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Recovery by starting from scratch

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At HETI, we are passionate about teaching a recovery-based approach from the ‘ground up’, because we know it can make a vast difference to peoples healthcare experience. Dr. Leanne Craze discusses this approach, which prioritises humility, openness and the ability to always remain inquisitive.

I always say that as long as we know we don't know everything, we're doing okay - because if we want to make a difference in people's lives we are compelled to bring an openness to learn, and the desire to help people to help themselves.

It starts with the people we work with

This recovery-oriented approach requires humility and is void of any ego. It recognises that mental illness is challenging enough and the person’s sense of control is often threatened. What we teach at HETI is that if we, as practitioners, can make more room for the people we work with to bring their own views into the conversation, and explain what they think is best for themselves, then we can combine our clinical expertise and life experience with theirs; to put it all back together more positively.

Re-inventing the way we teach

We teach this recovery-based approach across HETI’s Higher Education framework because we believe the traditional tertiary healthcare model can miss something important - while you can improve symptoms and function in a person experiencing mental health challenges, you may not be improving that person’s quality of life or their ability to actually achieve the goals they want to achieve.

The question we encourage our students to ask the people they work with is: What do you want for your own recovery, and how can I help you get there through my knowledge and resources? Then we work with each student to shape this approach within the context of their workplace.

Opportunity through change

This is a process, and it can require our students to overhaul much of their clinical thinking and start from scratch in some ways. There can be resistance at the beginning for students who are already established in their workplace - because we’re often challenging their assumptions, and what they see as the truth. But this can ultimately lead to a far more powerful journey for the student. Through this recovery-based model, our students can go on to lead cultural change in their workplace; to show their peers how this ultimately benefits the people they work with, and in many cases it helps to put policy into practice. What we teach is as much about recovery as it is about inspiring leadership in the workplace.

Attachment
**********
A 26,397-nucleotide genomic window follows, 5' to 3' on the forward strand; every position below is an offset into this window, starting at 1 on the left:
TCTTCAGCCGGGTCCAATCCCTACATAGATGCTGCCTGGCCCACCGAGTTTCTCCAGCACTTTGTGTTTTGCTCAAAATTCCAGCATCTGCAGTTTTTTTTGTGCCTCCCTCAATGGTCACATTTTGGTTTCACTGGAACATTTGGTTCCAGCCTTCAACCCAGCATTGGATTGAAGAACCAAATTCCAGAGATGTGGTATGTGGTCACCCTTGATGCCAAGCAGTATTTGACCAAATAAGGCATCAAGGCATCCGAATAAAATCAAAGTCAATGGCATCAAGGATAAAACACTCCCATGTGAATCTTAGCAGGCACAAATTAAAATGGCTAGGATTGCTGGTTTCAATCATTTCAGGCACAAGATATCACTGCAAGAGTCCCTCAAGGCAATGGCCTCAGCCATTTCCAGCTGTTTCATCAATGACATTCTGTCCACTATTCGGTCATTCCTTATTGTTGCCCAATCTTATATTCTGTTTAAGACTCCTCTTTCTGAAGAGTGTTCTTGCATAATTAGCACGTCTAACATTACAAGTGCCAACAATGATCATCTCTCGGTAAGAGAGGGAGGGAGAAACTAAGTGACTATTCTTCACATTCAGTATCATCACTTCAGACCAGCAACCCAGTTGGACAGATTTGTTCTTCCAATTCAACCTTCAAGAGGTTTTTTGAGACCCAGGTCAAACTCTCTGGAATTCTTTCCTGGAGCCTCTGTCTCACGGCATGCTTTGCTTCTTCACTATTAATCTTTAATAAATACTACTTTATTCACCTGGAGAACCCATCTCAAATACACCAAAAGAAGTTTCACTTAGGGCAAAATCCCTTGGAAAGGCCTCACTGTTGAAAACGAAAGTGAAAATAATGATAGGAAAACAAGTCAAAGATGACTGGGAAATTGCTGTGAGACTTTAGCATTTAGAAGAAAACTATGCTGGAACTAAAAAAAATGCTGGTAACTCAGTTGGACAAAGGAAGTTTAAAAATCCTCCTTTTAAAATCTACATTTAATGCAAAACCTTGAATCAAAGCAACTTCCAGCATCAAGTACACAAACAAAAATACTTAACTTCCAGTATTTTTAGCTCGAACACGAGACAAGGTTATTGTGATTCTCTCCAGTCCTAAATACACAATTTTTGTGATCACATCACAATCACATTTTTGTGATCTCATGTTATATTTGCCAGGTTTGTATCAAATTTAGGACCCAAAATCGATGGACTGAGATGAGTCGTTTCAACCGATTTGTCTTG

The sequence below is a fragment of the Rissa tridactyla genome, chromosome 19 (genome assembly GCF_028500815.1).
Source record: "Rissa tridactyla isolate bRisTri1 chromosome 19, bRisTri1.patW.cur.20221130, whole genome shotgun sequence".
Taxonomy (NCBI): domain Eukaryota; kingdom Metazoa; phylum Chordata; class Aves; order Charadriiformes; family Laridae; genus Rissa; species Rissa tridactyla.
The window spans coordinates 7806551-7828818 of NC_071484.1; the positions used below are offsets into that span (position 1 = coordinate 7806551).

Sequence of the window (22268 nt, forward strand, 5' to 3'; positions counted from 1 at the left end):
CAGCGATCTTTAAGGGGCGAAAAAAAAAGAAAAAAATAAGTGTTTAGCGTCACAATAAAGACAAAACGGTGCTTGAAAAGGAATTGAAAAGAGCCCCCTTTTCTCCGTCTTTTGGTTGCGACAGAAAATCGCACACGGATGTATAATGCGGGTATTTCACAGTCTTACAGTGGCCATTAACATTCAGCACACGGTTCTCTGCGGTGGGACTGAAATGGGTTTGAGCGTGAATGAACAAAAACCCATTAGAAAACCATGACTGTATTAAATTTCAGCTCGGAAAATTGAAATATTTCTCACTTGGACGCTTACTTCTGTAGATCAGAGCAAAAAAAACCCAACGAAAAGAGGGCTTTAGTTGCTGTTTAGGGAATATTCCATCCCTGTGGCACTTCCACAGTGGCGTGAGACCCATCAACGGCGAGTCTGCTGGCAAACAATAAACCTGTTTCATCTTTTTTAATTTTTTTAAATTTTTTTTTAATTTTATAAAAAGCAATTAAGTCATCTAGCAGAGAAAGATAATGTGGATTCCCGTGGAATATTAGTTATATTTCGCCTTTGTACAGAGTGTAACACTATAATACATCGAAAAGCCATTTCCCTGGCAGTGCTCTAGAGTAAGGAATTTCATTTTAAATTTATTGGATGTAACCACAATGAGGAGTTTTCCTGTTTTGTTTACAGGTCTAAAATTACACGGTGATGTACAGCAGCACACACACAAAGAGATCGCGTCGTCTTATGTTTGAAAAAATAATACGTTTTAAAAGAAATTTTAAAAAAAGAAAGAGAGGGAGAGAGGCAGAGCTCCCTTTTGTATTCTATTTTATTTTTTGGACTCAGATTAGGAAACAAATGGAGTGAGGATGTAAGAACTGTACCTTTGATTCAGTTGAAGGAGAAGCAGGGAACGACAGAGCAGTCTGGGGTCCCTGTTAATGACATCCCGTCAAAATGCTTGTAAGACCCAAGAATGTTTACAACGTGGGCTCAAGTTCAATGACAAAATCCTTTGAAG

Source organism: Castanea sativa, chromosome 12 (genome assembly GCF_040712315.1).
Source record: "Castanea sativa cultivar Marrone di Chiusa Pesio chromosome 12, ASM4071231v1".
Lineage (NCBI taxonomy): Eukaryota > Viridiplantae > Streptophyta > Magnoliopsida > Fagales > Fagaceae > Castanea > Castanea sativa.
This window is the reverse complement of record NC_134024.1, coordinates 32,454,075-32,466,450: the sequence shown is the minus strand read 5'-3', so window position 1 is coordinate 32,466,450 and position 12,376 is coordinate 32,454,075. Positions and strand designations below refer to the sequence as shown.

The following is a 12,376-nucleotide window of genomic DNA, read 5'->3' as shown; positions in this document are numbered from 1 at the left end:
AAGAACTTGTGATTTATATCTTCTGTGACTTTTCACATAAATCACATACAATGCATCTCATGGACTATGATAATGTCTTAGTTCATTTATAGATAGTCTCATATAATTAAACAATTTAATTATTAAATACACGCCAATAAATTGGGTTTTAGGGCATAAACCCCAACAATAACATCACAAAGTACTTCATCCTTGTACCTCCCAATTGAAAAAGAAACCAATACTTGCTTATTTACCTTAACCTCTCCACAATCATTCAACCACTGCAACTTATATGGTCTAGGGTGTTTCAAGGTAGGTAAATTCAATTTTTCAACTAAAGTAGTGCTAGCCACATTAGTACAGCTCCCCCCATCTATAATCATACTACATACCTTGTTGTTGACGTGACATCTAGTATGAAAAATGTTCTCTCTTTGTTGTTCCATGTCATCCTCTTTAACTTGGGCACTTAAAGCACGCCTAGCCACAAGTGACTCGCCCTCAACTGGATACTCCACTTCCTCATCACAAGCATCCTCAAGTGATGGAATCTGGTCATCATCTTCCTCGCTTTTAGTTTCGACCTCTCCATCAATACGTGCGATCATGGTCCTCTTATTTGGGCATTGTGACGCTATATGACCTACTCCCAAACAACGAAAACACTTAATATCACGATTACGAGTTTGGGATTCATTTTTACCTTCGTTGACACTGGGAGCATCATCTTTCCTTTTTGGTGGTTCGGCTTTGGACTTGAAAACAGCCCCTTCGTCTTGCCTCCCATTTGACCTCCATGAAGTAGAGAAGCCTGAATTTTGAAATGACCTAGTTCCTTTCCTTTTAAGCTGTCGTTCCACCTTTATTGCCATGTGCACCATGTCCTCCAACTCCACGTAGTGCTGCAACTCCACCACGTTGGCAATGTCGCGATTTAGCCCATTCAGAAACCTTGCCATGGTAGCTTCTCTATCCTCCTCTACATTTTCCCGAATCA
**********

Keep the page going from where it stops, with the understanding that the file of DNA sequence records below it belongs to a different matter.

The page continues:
A deeper conversation

Recovery is about embracing and working with people - rather than working on them, or even for them. It is not something that can be tacked onto the end of an existing course. This is why our courses have been designed from the ground up; to view every single module through a recovery-based, community-led lens.

This approach demands the very best in healthcare, and of us as practitioners. A recovery-oriented approach cracks open a much deeper conversation, where challenging questions need to be asked for the sake of the people we work with.

Questions like: ‘What if we didn't have to control the symptoms in two days?’ Or ‘What if there was a way of keeping people safe until we found out what was going on - to really take the time to learn what would help best, and what would work best?’ Or, ‘What if there was more time for talking?’ Or even, ‘what if there were actions other than to give medication as a first-line response?’

So, let’s stay inquisitive for everyone’s sake - not only in HETI’s learning spaces but in our students’ workplaces. If through my work with HETI I can encourage our students to remain humble and prepared to learn from every single person they work with over the course of their career, then I feel we are in a better position to benefit healthcare in the way it deserves. Only then - with those values in place - can true recovery begin.